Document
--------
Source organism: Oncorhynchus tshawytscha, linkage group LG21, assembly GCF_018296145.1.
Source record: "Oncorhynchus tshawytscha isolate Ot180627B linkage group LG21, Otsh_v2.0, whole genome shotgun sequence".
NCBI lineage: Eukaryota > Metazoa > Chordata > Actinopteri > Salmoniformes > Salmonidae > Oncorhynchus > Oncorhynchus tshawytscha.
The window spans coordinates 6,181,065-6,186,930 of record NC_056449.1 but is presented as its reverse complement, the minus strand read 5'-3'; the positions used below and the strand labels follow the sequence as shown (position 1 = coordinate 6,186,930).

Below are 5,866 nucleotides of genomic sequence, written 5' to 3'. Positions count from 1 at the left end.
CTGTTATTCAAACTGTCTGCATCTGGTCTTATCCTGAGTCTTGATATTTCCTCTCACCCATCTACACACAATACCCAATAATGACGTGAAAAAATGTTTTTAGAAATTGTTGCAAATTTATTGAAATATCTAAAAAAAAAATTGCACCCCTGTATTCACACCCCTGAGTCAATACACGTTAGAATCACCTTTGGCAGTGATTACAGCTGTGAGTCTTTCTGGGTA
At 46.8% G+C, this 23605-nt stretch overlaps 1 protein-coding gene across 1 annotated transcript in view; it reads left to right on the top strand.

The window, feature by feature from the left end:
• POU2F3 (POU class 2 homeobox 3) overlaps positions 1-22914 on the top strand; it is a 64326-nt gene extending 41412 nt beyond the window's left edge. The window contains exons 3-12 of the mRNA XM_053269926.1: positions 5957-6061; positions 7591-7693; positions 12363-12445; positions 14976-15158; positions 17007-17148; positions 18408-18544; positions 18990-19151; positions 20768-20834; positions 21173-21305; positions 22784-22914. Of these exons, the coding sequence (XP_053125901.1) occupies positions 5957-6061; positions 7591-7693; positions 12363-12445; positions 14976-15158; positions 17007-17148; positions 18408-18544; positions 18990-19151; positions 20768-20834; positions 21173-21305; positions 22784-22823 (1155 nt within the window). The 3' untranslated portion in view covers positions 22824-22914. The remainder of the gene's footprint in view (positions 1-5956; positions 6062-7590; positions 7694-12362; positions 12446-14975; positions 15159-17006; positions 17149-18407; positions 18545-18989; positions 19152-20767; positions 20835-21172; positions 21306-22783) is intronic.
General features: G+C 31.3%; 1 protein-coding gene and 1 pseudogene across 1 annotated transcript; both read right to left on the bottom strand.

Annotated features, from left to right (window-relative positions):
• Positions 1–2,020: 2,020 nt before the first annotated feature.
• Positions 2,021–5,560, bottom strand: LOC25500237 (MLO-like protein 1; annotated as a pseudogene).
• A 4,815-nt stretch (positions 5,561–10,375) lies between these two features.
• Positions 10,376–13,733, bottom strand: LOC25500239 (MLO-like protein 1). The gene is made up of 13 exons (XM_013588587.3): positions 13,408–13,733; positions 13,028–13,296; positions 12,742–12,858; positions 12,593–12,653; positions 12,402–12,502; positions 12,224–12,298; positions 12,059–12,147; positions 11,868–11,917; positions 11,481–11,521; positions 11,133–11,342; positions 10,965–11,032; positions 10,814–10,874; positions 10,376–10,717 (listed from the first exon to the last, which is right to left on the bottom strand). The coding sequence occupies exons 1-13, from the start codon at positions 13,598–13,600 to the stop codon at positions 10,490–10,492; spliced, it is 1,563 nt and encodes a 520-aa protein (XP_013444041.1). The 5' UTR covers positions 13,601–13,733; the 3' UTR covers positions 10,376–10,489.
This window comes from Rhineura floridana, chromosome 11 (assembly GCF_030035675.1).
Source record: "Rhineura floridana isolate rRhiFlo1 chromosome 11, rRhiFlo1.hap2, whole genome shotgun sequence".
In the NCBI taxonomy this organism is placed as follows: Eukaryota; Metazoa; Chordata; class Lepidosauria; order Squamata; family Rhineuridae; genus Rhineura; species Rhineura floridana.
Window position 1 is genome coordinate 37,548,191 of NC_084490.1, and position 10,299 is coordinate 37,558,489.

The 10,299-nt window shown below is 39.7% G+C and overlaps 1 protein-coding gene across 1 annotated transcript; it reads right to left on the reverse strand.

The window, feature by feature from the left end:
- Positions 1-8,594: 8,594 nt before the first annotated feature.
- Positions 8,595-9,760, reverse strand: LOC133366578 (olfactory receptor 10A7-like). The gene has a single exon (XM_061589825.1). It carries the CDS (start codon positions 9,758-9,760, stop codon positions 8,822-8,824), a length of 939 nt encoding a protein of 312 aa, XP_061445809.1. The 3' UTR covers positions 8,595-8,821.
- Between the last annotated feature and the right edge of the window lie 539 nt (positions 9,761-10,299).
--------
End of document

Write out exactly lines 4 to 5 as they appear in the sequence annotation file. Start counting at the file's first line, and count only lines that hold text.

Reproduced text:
The window spans coordinates 6,181,065-6,186,930 of record NC_056449.1 but is presented as its reverse complement, the minus strand read 5'-3'; the positions used below and the strand labels follow the sequence as shown (position 1 = coordinate 6,186,930).

Below are 5,866 nucleotides of genomic sequence, written 5' to 3'. Positions count from 1 at the left end.